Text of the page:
"I Voted" stickers are seen at Oklahoma County Election Commission offices.
Whitney Bryen / Oklahoma Watch

If there is one thing clear about Tuesday’s primary runoff election, it’s that voters and observers are in for a record level of suspense.

Edmond resident Jay Mandraccia casts her primary ballot during early voting Thursday at the Oklahoma County Board of Elections. Regular voting will be held Tuesday.
Trevor Brown / Oklahoma Watch

In this episode of Capitol Insider, KGOU’s Dick Pryor and eCapitol’s Shawn Ashley discuss the high number of runoff races on Tuesday’s ballot, including the race between Republican gubernatorial candidates Kevin Stitt and Mick Cornett. 

Kevin Stitt, candidate for the Republican nomination for Oklahoma Governor, speaks in Guthrie, Okla., Wednesday, Jan. 10, 2018.
Sue Ogrocki / AP Photo

Newly obtained documents from Wisconsin regulators show gubernatorial candidate Kevin Stitt personally signed background-check documents for Gateway Mortgage Group in 2008 that did not disclose previous regulatory actions against his company in three other states.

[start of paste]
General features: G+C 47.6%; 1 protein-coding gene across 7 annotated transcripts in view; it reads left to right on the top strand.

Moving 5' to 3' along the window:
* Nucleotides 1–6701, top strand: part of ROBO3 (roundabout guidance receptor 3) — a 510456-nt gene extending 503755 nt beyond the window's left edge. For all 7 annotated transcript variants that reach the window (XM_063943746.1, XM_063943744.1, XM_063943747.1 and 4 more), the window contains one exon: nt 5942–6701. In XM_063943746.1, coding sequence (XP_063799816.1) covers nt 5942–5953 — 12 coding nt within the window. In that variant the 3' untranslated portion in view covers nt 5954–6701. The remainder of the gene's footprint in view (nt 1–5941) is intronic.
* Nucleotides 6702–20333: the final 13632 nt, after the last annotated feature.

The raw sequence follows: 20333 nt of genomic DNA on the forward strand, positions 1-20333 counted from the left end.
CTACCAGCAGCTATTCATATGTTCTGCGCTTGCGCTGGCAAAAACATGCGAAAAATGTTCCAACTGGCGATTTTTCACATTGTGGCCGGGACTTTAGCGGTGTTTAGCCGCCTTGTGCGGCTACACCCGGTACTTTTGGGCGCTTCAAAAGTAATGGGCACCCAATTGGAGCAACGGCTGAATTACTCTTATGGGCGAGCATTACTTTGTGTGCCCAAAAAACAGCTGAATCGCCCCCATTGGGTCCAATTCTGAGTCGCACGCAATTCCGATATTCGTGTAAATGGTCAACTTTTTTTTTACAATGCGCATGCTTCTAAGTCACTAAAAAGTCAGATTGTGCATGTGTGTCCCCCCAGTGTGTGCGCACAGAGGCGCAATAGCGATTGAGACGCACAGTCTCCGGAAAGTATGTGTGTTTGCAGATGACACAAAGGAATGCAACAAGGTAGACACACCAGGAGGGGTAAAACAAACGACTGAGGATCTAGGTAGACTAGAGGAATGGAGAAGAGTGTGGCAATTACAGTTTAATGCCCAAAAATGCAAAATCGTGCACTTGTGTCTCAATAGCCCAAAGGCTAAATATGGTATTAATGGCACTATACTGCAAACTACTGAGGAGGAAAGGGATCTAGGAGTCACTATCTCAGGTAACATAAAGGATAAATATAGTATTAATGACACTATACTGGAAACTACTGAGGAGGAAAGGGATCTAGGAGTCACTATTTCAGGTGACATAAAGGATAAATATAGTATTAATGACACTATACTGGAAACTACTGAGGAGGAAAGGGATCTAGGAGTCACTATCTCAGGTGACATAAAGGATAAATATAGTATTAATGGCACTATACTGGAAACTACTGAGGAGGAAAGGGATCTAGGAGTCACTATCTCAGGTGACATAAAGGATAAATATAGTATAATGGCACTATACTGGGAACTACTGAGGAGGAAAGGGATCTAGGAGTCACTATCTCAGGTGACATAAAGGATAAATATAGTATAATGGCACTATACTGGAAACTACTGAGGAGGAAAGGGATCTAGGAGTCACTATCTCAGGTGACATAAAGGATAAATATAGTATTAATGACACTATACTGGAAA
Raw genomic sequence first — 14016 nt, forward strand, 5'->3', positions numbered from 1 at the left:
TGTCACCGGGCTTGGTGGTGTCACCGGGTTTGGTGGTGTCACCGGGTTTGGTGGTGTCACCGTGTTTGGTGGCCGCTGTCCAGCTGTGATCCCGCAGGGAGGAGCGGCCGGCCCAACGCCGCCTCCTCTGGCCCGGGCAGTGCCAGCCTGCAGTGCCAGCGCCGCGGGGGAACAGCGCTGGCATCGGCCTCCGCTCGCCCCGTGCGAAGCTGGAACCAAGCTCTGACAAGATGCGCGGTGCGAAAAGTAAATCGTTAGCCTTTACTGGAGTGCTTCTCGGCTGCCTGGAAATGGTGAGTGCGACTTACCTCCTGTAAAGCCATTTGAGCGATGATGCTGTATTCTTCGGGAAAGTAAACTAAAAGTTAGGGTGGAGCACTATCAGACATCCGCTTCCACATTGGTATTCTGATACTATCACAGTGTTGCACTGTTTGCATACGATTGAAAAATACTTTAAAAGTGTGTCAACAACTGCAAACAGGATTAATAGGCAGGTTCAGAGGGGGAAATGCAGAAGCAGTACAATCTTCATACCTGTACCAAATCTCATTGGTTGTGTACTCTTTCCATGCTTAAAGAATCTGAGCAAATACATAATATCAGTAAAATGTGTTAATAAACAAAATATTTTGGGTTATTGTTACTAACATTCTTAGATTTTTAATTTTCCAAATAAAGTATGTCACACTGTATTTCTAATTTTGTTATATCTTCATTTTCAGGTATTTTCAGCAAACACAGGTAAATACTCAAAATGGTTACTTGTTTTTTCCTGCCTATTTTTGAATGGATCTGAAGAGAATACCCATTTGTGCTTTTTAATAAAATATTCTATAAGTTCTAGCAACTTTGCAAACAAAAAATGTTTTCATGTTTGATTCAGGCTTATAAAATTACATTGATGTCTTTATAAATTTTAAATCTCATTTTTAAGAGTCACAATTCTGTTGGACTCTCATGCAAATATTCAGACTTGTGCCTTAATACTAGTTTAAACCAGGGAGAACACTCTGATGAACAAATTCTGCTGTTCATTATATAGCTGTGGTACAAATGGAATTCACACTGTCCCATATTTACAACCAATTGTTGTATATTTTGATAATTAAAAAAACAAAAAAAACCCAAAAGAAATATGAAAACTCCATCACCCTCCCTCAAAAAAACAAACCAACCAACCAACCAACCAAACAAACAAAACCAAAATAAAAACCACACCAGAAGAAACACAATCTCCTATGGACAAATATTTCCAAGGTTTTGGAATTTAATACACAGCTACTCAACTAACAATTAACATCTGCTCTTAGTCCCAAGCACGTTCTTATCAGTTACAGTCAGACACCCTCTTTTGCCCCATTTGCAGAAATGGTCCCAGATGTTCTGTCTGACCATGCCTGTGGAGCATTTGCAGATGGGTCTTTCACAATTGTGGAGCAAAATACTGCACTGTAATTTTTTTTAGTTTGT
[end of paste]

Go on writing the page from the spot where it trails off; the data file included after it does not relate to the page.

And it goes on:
Kelvin Droegemeier responds to questions from senators during the Committee on Commerce, Science, and Transportation hearing on August 23.
Megan Ross / Gaylord News

Calling himself a scientist, stormchaser and educator, former OU vice president Kelvin Droegemeier adamantly defended freedom of scientific inquiry from political influence while facing questions on climate change from a Senate panel during a Thursday nomination hearing for a White House position.

Sam Anderson, a staff writer at The New York Times Magazine, describes his debut book as "a love letter to Oklahoma City, which is the most secretly interesting place in America."

 

A temporary water line placed by an oil company in Custer County.
Joe Wertz / StateImpact Oklahoma

The Oklahoma Oil and Gas Association on Tuesday sued Kingfisher County Commissioners, the latest salvo in a long-simmering fight over water use in one of the state’s most prolific oil fields.

Kelly Vierling said her family found out quickly it was their responsibility to figure out what would happen next during the prosecution of her son’s killer.
Quinton Chandler / StateImpact Oklahoma

Kelly Vierling said her son had a “huge heart.”

Vierling’s eyes water as she described her 21-year-old son Alex in her office on the Oklahoma State University campus.